Since the end of last year, this blog has staggered along without a great deal of momentum, clear intent or purpose. For a while now, I’ve been thinking about what a blog could possibly offer amidst the glut of information that creative folks – such as myself – pump out regularly through their social/media platforms.
As much as I’ve enjoyed operating a blog for over ten years, I’d been recently pondering whether there was any point to keep this going. In the end, I decided that I would persevere, since the blog is a unique format for covering projects and processes in detail; lengthier musings, digressions and detours. And in case I needed any further convincing, this thoughtful post by fellow blogger (and all-round legend), Marc Weidenbaum (Disquiet) sealed the deal for me.
So, how to proceed?
Well, for starters, as you may have noted (if you’re a regular visitor to the blog) I’ve given the layout a bit of a radical overhaul with the intention of compressing everything down a bit. Insofar, the posts are now clustered together as summaries you can click into, whilst sub pages, the archive of posts and external links are all in one place to the side. If you’re on a desktop/laptop (and maybe a tablet) this will be evident; if you’re on a smartphone, not so much.
Then we come to this Communiqué, which is intended to be a regular digest of my activities, things I’ve been interested in and feel like sharing. I’ll aim to get these out on a weekly-to-fortnightly basis. Again, credit goes to Marc Weidenbaum for the inspiration for taking this approach.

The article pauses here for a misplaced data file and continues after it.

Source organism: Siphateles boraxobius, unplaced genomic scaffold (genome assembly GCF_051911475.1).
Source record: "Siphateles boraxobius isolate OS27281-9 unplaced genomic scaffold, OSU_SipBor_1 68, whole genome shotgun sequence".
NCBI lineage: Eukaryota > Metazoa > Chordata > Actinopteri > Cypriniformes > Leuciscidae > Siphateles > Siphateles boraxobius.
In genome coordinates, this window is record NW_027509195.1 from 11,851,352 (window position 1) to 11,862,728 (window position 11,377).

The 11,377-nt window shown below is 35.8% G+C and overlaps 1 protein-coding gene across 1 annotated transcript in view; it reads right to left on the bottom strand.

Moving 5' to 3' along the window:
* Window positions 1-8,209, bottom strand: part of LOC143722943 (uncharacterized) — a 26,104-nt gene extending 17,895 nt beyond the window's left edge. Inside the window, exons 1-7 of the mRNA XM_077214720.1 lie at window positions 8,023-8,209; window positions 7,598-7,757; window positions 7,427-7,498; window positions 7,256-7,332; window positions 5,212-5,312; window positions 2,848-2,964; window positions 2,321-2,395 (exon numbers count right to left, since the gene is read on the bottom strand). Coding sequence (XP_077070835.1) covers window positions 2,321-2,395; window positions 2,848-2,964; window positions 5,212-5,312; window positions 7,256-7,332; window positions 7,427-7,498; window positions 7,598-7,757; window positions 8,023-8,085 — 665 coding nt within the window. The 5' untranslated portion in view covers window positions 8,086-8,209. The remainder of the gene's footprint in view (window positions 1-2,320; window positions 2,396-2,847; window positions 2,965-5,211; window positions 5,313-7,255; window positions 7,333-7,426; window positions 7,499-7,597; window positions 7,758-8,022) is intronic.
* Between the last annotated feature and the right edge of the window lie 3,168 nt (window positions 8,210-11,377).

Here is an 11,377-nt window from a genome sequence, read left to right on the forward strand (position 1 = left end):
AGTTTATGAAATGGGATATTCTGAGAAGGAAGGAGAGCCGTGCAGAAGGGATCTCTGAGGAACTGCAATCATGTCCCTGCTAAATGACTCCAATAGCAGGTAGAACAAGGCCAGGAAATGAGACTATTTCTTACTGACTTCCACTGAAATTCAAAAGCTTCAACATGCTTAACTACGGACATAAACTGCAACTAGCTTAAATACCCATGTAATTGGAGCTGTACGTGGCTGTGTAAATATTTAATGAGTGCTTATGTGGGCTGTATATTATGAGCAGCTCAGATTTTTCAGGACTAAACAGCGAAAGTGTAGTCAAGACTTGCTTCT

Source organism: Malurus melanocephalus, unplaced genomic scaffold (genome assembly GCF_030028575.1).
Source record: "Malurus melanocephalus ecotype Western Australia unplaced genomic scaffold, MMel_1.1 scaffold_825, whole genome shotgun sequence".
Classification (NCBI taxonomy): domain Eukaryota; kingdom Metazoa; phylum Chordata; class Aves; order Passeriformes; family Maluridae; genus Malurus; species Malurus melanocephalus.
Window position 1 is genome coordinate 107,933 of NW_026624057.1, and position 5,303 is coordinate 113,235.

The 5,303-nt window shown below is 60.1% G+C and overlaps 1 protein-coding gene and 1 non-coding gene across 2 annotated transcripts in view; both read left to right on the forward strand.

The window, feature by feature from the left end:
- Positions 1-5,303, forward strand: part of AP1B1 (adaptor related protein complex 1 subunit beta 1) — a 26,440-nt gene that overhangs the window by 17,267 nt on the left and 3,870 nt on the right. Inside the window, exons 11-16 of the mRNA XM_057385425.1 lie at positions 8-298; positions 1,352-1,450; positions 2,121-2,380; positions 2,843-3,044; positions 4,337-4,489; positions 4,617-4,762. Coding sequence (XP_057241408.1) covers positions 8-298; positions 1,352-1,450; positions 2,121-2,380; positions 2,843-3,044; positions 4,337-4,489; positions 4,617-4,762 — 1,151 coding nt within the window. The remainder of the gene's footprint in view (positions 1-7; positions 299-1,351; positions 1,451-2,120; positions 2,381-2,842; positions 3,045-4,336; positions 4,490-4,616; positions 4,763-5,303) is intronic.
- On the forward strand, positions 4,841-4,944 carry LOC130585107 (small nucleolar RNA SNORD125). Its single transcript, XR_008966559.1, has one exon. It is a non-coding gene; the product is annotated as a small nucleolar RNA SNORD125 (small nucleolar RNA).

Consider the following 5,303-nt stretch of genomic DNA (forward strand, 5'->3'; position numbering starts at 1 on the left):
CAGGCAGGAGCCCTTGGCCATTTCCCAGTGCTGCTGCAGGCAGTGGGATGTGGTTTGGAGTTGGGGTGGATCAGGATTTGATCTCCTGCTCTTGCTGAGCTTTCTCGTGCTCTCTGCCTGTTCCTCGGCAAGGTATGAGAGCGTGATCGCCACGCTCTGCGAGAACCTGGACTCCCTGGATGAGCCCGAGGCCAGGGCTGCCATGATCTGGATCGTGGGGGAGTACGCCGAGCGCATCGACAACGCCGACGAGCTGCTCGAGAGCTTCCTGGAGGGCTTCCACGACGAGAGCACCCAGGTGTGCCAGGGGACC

I’ll aim to get these out on Monday’s (AEST). However, I’m making an exception this week.
Without further ado:
Communiqué 1: streams, juntos and a lot of wire
Last month, I finally got around to putting some of my music up on Spotify and Apple Music with the release of a new compilation of my studio work covering the five-year period of 2014-2018. Liquidation Totale is exclusive to these platforms (i.e. it’s not available on Bandcamp) and presents a cohesive and concise summary of this otherwise erratic/frenetic period of activity. The content of the compilation is dominated by pieces featuring field recordings blended with fragmented melodies, vaporous textures and guitar improvisations and is largely concerned with themes of memory, distance and space. Whilst tracks like “Maurilia”, “Swathe of Opiates” and “Fleurieu Passage” are in-the-box studio creations, other tracks such as “On a Balcony, the Love of a Good Life” and “Chang Song” are more spontaneous interventions, with a heavy emphasis on responding to being in-situ and simply creating something. The latter approach has – in part – informed more recent approaches to composition and performance.
Another nod to Marc Weidenbaum, whose work with his site/blog, Disquiet has remained an inspiration for many years. A while ago, Marc shared a collaborative project between myself and fellow South Australian, Sebastian Tomczak where Seb and I gathered sounds from our respective backyards and used these for a hour-long laptop led improvisation.
Aside from maintaining his website, writing, contributing and sharing a wealth of information, since 2012 Marc has moderated a compositional challenge, Disquiet Junto. It’s a weekly challenge that anyone can participate in, with a compositional prompt announced on the Thursday and a submission deadline of the following Monday. Recent challenges have included composing a national anthem for a fictional country, manipulating the ‘colours’ of noise and imagining a fake instrument and making music with it.
I’ve only recently joined up for the Junto and so far I’ve found it creatively stimulating, whilst it’s been enjoyable to share thoughts, feedback and ideas with fellow participants.
Thus far, I’ve duetted with my snoring cat (Junto 0394); played the southern hemisphere’s largest guitar (Junto 0395); and hummed into an instrument that I’m constructing on my mum’s property * (Junto 0396). I’ve included my submissions to date in the playlist below.
If you’re keen to participate in the Junto, I strongly encourage it! It’s great for stimulating creative ideas, approaches and processes.
Middle Farm and the MiddlePhone